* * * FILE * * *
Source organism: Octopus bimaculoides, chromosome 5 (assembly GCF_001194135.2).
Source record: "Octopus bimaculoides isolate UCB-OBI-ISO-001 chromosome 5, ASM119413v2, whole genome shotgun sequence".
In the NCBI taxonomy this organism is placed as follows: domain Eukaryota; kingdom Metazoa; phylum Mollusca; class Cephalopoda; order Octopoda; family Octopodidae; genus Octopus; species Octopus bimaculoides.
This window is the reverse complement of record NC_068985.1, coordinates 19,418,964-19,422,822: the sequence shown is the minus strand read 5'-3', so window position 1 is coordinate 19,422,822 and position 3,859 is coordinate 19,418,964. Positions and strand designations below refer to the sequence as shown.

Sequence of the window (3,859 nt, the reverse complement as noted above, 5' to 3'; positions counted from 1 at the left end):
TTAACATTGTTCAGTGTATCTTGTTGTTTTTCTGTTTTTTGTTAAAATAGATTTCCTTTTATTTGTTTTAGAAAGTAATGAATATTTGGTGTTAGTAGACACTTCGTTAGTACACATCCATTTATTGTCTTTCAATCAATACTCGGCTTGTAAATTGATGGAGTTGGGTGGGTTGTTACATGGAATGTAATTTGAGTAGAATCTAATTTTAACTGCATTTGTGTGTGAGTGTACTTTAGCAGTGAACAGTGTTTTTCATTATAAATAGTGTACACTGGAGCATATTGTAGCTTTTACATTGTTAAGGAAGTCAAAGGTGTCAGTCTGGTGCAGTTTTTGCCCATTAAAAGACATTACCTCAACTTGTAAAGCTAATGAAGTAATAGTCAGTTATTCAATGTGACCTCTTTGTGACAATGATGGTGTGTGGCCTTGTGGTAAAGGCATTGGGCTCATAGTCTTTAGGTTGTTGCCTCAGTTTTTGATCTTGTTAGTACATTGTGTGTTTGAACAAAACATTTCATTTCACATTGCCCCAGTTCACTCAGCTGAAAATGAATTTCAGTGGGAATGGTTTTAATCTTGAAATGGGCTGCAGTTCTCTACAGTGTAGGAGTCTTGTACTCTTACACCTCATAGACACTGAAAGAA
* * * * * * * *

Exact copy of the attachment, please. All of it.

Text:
Source organism: Octopus bimaculoides, chromosome 5 (assembly GCF_001194135.2).
Source record: "Octopus bimaculoides isolate UCB-OBI-ISO-001 chromosome 5, ASM119413v2, whole genome shotgun sequence".
In the NCBI taxonomy this organism is placed as follows: domain Eukaryota; kingdom Metazoa; phylum Mollusca; class Cephalopoda; order Octopoda; family Octopodidae; genus Octopus; species Octopus bimaculoides.
This window is the reverse complement of record NC_068985.1, coordinates 19,418,964-19,422,822: the sequence shown is the minus strand read 5'-3', so window position 1 is coordinate 19,422,822 and position 3,859 is coordinate 19,418,964. Positions and strand designations below refer to the sequence as shown.

Sequence of the window (3,859 nt, the reverse complement as noted above, 5' to 3'; positions counted from 1 at the left end):
TTAACATTGTTCAGTGTATCTTGTTGTTTTTCTGTTTTTTGTTAAAATAGATTTCCTTTTATTTGTTTTAGAAAGTAATGAATATTTGGTGTTAGTAGACACTTCGTTAGTACACATCCATTTATTGTCTTTCAATCAATACTCGGCTTGTAAATTGATGGAGTTGGGTGGGTTGTTACATGGAATGTAATTTGAGTAGAATCTAATTTTAACTGCATTTGTGTGTGAGTGTACTTTAGCAGTGAACAGTGTTTTTCATTATAAATAGTGTACACTGGAGCATATTGTAGCTTTTACATTGTTAAGGAAGTCAAAGGTGTCAGTCTGGTGCAGTTTTTGCCCATTAAAAGACATTACCTCAACTTGTAAAGCTAATGAAGTAATAGTCAGTTATTCAATGTGACCTCTTTGTGACAATGATGGTGTGTGGCCTTGTGGTAAAGGCATTGGGCTCATAGTCTTTAGGTTGTTGCCTCAGTTTTTGATCTTGTTAGTACATTGTGTGTTTGAACAAAACATTTCATTTCACATTGCCCCAGTTCACTCAGCTGAAAATGAATTTCAGTGGGAATGGTTTTAATCTTGAAATGGGCTGCAGTTCTCTACAGTGTAGGAGTCTTGTACTCTTACACCTCATAGACACTGAAAGAA